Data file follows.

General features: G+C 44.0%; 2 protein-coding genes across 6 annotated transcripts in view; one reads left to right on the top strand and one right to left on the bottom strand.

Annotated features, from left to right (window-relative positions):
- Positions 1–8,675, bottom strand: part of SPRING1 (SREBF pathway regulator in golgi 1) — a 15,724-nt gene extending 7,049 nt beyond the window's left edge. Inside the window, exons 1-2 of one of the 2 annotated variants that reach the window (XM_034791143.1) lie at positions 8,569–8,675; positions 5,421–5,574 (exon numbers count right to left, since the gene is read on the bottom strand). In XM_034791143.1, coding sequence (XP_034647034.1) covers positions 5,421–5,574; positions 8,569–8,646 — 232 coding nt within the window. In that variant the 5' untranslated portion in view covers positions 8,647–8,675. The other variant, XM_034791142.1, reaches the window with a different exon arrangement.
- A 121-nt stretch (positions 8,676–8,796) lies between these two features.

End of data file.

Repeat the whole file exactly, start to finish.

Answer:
General features: G+C 44.0%; 2 protein-coding genes across 6 annotated transcripts in view; one reads left to right on the top strand and one right to left on the bottom strand.

Annotated features, from left to right (window-relative positions):
- Positions 1–8,675, bottom strand: part of SPRING1 (SREBF pathway regulator in golgi 1) — a 15,724-nt gene extending 7,049 nt beyond the window's left edge. Inside the window, exons 1-2 of one of the 2 annotated variants that reach the window (XM_034791143.1) lie at positions 8,569–8,675; positions 5,421–5,574 (exon numbers count right to left, since the gene is read on the bottom strand). In XM_034791143.1, coding sequence (XP_034647034.1) covers positions 5,421–5,574; positions 8,569–8,646 — 232 coding nt within the window. In that variant the 5' untranslated portion in view covers positions 8,647–8,675. The other variant, XM_034791142.1, reaches the window with a different exon arrangement.
- A 121-nt stretch (positions 8,676–8,796) lies between these two features.